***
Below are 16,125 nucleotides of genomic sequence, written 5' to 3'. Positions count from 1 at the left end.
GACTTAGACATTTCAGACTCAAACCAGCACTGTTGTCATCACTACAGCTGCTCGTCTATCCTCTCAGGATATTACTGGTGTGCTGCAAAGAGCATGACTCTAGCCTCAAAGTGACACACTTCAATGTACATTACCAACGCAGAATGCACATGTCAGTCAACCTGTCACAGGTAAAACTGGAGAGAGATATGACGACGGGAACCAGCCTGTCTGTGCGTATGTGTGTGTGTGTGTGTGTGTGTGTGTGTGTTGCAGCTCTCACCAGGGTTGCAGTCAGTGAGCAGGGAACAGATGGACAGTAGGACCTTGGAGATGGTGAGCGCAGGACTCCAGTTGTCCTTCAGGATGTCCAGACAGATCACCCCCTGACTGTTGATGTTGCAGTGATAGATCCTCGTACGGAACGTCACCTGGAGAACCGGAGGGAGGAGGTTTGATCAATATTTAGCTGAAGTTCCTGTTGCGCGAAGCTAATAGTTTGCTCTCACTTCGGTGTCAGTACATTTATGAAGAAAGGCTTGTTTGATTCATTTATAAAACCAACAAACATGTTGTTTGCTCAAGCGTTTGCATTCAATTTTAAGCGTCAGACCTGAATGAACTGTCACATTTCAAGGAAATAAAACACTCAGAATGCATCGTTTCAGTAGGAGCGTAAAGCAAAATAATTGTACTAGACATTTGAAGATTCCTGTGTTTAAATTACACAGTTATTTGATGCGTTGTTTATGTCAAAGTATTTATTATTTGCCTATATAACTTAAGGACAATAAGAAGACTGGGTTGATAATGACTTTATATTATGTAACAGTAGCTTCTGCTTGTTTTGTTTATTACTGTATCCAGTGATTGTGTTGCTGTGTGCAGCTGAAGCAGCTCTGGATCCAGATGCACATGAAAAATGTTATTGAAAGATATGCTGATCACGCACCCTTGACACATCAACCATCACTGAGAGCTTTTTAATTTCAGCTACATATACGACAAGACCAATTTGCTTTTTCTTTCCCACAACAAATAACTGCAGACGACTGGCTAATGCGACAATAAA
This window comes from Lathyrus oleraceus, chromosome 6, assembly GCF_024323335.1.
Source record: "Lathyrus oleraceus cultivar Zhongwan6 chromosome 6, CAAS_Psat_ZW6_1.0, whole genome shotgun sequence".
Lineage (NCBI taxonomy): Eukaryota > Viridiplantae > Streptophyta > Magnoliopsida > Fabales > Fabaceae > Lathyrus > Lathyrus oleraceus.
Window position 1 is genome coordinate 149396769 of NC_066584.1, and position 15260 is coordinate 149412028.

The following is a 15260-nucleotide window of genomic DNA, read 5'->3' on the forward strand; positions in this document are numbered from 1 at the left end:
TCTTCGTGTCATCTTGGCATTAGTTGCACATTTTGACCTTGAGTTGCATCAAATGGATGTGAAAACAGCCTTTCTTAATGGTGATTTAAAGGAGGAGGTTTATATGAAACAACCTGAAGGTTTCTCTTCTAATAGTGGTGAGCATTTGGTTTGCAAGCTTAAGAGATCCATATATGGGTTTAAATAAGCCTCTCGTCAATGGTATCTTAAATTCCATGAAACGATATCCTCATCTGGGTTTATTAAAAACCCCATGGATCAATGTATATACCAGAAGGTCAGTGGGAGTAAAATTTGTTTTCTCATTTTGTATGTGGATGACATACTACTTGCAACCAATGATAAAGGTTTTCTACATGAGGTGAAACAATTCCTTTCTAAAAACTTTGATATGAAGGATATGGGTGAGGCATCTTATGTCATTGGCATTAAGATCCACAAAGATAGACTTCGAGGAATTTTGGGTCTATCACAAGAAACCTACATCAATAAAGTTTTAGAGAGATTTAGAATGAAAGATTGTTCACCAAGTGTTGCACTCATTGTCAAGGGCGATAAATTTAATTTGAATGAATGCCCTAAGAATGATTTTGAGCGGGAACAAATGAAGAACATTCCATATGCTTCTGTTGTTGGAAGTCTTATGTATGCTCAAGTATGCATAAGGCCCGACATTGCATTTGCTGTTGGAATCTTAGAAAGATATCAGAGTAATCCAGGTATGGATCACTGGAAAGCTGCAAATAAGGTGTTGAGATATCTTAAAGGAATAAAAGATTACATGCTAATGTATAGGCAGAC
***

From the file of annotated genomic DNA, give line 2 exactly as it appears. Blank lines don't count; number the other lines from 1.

GACTTAGACATTTCAGACTCAAACCAGCACTGTTGTCATCACTACAGCTGCTCGTCTATCCTCTCAGGATATTACTGGTGTGCTGCAAAGAGCATGACTCTAGCCTCAAAGTGACACACTTCAATGTACATTACCAACGCAGAATGCACATGTCAGTCAACCTGTCACAGGTAAAACTGGAGAGAGATATGACGACGGGAACCAGCCTGTCTGTGCGTATGTGTGTGTGTGTGTGTGTGTGTGTGTGTGTTGCAGCTCTCACCAGGGTTGCAGTCAGTGAGCAGGGAACAGATGGACAGTAGGACCTTGGAGATGGTGAGCGCAGGACTCCAGTTGTCCTTCAGGATGTCCAGACAGATCACCCCCTGACTGTTGATGTTGCAGTGATAGATCCTCGTACGGAACGTCACCTGGAGAACCGGAGGGAGGAGGTTTGATCAATATTTAGCTGAAGTTCCTGTTGCGCGAAGCTAATAGTTTGCTCTCACTTCGGTGTCAGTACATTTATGAAGAAAGGCTTGTTTGATTCATTTATAAAACCAACAAACATGTTGTTTGCTCAAGCGTTTGCATTCAATTTTAAGCGTCAGACCTGAATGAACTGTCACATTTCAAGGAAATAAAACACTCAGAATGCATCGTTTCAGTAGGAGCGTAAAGCAAAATAATTGTACTAGACATTTGAAGATTCCTGTGTTTAAATTACACAGTTATTTGATGCGTTGTTTATGTCAAAGTATTTATTATTTGCCTATATAACTTAAGGACAATAAGAAGACTGGGTTGATAATGACTTTATATTATGTAACAGTAGCTTCTGCTTGTTTTGTTTATTACTGTATCCAGTGATTGTGTTGCTGTGTGCAGCTGAAGCAGCTCTGGATCCAGATGCACATGAAAAATGTTATTGAAAGATATGCTGATCACGCACCCTTGACACATCAACCATCACTGAGAGCTTTTTAATTTCAGCTACATATACGACAAGACCAATTTGCTTTTTCTTTCCCACAACAAATAACTGCAGACGACTGGCTAATGCGACAATAAA